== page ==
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Showing posts from December, 2015

Love That Dog

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Creech, S. (2001). Love that dog. New York, NY: HarperCollins Publishers.

Jack loves his dog, but he doesn't like poems. He says he doesn't like poems because boys don't write them. In his very matter-of-fact-like fashion, this story is told from his point of view... and through his style of poetry.  And importantly, Jack learns to not only appreciate poetry, but live with the feelings he has for his beloved pet, Sky.
This touching story can be read at any level. Teachers can use this novel to teach theme, expose students to dealing with hardship and adversity, and allow students to explore the powerful plot of a story that blends the thoughts of a boy who thinks his thoughts are individual only to him. Students can learn to reinforce the learned skill of diction, connotation and denotation.  This can also be used for daily writing activities in response to other texts.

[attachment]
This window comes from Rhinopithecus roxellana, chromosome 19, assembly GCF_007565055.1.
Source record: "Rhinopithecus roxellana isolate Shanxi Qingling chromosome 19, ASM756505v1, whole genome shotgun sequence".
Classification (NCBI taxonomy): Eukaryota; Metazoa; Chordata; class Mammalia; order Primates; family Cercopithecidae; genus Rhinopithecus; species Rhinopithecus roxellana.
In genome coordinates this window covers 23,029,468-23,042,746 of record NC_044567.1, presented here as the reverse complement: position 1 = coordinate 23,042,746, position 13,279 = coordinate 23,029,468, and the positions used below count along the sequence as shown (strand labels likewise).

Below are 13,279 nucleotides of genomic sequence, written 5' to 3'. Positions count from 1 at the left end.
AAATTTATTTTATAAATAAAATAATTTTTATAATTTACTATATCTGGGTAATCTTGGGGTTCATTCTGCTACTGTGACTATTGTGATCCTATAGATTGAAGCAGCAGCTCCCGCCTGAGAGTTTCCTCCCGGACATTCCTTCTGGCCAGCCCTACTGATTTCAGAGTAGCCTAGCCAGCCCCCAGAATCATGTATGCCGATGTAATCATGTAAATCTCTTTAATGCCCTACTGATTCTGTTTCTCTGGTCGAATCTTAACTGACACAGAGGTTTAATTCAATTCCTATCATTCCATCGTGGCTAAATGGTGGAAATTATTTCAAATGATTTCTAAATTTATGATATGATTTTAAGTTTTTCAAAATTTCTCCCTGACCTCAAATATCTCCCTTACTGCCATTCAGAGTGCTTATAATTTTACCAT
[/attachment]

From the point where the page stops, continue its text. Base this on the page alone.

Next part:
Parents can use this short, but powerful read to help a child or loved one overcome grief through writing…

Wonderstruck

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Selznick, B. (2001). Wonderstruck. New York, NY: Scholatic.
This amazing story told in the dynamic and creative way that only author Brian Selznick can do is about a boy named Ben.  He's recently been displaced because of the death of his mother, but he doesn't know that he will soon encounter a person who will change his idea on family. The reader quickly realizes that Ben's isn't the only story told in this book.  Amidst the pages of the novel, there are drawings that tell another tale - Rose's.  Rose is a deaf girl who is also yearning for another life.
Wonderstruck can be used in a cross-curricular fashion.  Art teachers and English teachers alike can come together to create a similar work by allowing for the words or illustrations convey a story that intertwines and is just as compelling.

For parents at home, Wonderstruck is a story of healing.  When Ben discovers that his story converges with Rose's is a moment of family mending and coming together.  This …